Origin of favored
verb (used with object)
Origin of favor
Synonyms for favor
Antonyms for favor
Related Words for favoredrecommended, selected, preferred, chosen, pet, privileged, blessed, advantaged, elite, lucky, sweetheart, fair-haired, well-liked
Examples from the Web for favored
Contemporary Examples of favored
There, many minority parents supported Tom Torklarson, who favored the education reform agenda.How Public Sector Unions Divide the Democrats
December 29, 2014
In the absence of ceremonial formalities, Francis favored a business-like manner.Pope’s Blistering Attack on ‘Haggard’ Europe
November 26, 2014
The Keystone project is not an American one, but a global one, financed and favored by major multinational oil interests.The Pipeline From Hell: There’s No Good Reason to Build Keystone XL
November 15, 2014
Even as Hispanics favored Democrats this week, some Republicans wooed them ardently and made surprising inroads.How Democrats Can Recover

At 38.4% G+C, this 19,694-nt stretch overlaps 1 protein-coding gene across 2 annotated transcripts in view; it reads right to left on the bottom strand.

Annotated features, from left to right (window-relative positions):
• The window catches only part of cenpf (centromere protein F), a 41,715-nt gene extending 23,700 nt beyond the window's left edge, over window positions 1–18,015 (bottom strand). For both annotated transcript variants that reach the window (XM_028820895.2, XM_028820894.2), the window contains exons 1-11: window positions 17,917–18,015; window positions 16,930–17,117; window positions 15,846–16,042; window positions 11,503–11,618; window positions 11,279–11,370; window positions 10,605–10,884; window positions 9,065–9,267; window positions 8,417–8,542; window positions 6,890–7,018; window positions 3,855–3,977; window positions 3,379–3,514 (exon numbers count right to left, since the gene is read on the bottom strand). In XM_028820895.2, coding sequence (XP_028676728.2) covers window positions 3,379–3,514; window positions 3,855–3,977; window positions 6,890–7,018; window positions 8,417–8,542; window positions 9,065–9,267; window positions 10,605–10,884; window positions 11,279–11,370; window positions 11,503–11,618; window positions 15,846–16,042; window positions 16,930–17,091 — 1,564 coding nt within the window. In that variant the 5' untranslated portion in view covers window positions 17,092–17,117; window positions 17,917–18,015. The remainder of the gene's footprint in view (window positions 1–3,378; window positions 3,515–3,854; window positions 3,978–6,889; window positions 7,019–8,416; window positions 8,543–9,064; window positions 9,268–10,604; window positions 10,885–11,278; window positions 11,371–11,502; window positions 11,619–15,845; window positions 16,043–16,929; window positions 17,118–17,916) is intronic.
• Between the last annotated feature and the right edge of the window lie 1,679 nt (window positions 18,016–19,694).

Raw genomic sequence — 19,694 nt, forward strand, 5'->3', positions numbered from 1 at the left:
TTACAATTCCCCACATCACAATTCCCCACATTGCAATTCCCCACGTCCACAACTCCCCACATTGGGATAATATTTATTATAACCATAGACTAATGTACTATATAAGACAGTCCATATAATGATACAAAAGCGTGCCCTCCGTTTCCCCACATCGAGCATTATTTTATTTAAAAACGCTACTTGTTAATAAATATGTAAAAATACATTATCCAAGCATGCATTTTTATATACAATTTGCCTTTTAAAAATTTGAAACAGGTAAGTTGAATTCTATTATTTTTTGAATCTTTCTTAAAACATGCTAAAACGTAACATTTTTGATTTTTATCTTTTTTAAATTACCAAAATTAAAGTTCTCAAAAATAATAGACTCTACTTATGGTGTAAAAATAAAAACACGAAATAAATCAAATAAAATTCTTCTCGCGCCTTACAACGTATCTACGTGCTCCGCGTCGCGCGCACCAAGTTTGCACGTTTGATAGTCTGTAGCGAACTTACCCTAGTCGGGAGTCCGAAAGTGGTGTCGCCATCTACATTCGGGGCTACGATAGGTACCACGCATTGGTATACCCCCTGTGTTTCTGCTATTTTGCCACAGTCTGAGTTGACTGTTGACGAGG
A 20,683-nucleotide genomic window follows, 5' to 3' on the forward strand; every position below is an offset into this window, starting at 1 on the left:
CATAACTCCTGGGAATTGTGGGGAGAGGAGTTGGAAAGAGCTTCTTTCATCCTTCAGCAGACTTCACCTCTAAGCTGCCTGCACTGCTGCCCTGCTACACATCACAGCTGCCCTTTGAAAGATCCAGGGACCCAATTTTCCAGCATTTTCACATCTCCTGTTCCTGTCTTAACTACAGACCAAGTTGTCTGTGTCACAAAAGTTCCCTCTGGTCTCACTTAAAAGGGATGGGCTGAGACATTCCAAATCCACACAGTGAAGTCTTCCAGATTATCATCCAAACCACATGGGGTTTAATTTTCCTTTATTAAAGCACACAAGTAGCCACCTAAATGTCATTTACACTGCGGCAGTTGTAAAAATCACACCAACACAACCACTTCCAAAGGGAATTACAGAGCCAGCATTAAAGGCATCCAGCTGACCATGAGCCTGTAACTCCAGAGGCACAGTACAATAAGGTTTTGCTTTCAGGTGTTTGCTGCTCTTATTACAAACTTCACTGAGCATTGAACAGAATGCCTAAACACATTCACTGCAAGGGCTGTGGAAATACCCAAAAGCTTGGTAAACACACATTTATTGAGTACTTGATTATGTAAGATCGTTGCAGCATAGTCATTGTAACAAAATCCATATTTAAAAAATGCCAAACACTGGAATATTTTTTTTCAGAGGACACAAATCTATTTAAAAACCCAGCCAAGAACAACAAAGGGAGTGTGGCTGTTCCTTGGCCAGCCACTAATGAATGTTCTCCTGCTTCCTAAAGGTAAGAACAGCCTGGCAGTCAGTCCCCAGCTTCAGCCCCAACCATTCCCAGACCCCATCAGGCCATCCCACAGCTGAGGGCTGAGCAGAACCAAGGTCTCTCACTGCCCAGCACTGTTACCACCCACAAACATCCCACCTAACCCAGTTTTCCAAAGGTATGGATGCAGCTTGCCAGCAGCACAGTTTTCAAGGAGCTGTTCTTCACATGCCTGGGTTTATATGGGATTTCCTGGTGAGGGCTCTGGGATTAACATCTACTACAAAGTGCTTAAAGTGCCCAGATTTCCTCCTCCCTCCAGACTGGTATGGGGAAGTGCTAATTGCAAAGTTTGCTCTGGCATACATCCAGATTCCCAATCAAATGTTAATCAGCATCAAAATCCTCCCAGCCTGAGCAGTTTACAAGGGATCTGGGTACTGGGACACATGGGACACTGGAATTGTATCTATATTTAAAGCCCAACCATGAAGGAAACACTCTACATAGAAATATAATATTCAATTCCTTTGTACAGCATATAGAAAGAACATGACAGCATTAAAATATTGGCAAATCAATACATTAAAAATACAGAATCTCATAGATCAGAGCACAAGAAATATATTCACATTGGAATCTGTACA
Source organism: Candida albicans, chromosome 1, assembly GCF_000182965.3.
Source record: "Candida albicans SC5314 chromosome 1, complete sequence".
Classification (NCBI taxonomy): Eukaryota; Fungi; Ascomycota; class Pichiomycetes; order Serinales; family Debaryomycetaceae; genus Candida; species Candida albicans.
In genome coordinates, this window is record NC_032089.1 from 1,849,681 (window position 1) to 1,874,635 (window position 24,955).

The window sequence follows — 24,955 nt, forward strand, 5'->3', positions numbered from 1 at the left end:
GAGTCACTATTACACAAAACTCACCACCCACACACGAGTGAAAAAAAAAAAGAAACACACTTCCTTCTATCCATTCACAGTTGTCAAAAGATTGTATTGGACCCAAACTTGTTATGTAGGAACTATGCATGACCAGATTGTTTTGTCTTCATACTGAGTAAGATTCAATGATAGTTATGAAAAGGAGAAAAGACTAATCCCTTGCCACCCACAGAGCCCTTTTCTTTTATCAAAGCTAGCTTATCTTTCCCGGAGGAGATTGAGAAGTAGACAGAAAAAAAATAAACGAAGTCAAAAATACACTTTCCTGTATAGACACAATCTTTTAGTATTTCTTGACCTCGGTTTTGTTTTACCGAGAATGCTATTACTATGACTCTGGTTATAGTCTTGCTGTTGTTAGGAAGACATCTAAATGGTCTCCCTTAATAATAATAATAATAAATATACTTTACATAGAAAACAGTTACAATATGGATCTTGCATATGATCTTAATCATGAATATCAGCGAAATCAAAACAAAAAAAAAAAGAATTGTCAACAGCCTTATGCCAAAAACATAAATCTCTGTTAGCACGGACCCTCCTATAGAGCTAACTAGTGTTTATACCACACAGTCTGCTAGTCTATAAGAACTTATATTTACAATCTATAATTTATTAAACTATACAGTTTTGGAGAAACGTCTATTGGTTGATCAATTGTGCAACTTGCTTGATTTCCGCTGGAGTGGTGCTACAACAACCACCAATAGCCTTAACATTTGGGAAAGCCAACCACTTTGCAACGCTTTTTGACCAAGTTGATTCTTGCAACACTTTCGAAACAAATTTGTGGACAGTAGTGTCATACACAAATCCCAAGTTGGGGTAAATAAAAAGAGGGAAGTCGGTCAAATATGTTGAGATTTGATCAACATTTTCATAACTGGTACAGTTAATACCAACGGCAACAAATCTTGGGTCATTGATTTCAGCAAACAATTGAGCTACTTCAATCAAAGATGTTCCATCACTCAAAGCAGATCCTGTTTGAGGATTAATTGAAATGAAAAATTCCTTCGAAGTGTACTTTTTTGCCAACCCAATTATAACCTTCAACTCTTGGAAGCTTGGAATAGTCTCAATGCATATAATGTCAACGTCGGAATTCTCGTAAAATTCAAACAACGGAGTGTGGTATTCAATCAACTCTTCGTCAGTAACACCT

November 9, 2014
Take Joni Ernst, a GOP darling now favored to be the next senator from Iowa.If You Think D.C. Is Awful Now, Wait Until Wednesday
November 4, 2014
Historical Examples of favored
Driving, swimming, rowing, and other manly sports should be favored.
An embarrassing accident also favored us with the use of salt.Beauty and The Beast, and Tales From Home
Maurice favored the creation of a Committee of Public Safety.The Downfall
In this he was right, though he could not guess what the business was nor how it favored his own designs.Louisiana Lou
William West Winter
In this case it and a favored few like it will occupy the altered territory.The Meaning of Evolution
Samuel Christian Schmucker
c.1300, "attractiveness, charm," from Old French favor (13c., Modern French faveur) "favor, approval, partiality," from Latin favorem (nominative favor) "good will, inclination, partiality, support," coined by Cicero from stem of favere "to show kindness to," from PIE *ghow-e- "to honor, revere, worship." Meaning "act of kindness" is from late 14c. Meaning "thing given as a mark of favor" is from 1580s. Phrase in favor of recorded from 1560s.
"to regard with favor, indulge, treat with partiality," mid-14c., from Old French favorer, from favor (see favor (n.)). Related: Favored; favoring.
see curry favor; in favor of; in favor with; in one's favor; out of favor; return the compliment (favor).